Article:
Morgan Stanley’s warning: Stocks 12-year TINA advantage could be ending

Market


For last 12 years, equities globally had two major tailwinds: A friendly Fed and some variation of ‘TINA’ (There Is No Alternative) theme playing out. But now these advantages of stocks could be ending, according to Morgan Stanley’s strategist Andrew Sheets. 

“For much of the last 12 years, it was common to hear some variation of ‘TINA’ (There Is No Alternative), the idea that one needed to be long stocks and bonds because cash offered so little. Low yields were not the primary reason why stocks rallied over that time; global equities and global equity earnings simply rose by the same amount (100%). But was TINA a helpful mental crutch for markets,especially in times of stress? Absolutely,” he said in a note. 

“But now tighter policy rates are now scrambling that mindset. Six-month US T-bills yield about 3.75% and , cash and short-term fixed income increasingly offer lower volatility and high yield within a cross-asset portfolio. US 1- to 5-year credit yields ~4.9% against an S&P 500 earnings yield of 5.9%. But over the last 30 days, the S&P 500 has been 5.7 times more volatile.”

In other words, he says, investors now have a number of higher-yielding, lower-volatility alternatives if they want to step back from the equity market.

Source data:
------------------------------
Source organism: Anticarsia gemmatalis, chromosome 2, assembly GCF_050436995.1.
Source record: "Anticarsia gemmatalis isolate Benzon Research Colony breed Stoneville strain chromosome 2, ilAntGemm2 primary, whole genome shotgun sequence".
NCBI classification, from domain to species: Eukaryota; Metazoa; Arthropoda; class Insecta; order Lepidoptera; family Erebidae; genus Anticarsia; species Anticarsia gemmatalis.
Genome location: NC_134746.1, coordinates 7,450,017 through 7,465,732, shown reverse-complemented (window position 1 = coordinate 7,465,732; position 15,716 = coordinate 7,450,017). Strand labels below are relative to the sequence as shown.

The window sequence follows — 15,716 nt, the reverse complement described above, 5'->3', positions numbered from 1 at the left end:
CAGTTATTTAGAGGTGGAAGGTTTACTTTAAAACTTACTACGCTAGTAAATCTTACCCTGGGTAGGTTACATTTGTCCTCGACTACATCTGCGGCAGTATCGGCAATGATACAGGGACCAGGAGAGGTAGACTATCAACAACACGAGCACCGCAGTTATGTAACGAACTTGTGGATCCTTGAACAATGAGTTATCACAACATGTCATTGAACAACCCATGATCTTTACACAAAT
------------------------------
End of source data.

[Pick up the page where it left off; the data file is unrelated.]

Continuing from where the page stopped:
“We think this helps to support US Dollar, keeps my colleague Mike Wilson cautious on US equities and leads us to see credit outperforming equities in the US and emerging markets,” he added. 

According to Andrew Sheets, exactly what the Fed will need to do to slow down inflationary pressures seems increasingly uncertain. Fed Chair Jerome Powell and his colleagues meet on September 21-22 to set interest rates. Analysts expect another jumbo-sized rate increase of 75 basis points but some don’t rule out a full percentage point hike after last week’s hot inflation data, combined with a strong labor market and retail sales numbers.

“At the low end of the income distribution, where households are more likely to face high rent inflation and be more impacted by higher food and energy costs. This seems to present a real dilemma, one that in the market’s eyes increases the likelihood that the Fed will have to do more,” the Morgan Stanley strategist says.  

“Despite higher rates,higher energy prices, conflict in Europe,and a host of other challenges, the world’s largest economy continues to trundle along. Year to date, the US economy has added 3.5 million jobs and US manufacturing activity has expanded each and every month. The CPI number has implications for monetary policy but also raises a much broader question about where we are in the cycle. The market is still facing late-cycle conditions: inflation that is too high, policy that is tightening,a yield curve that’s inverted,and a slowdown in growth that is ahead not behind” he says. 

For markets, this has a number of implications. “Psychologically, it means adjusting to a world where the Fed no longer seems as friendly and market supportive. Over much of the last 12years, with inflation undershooting targets, central banks were often happy to push for easy policy when conditions looked tough. But with inflation now high in the US, the UK and the eurozone, that dynamic has changed,” he says.  

 

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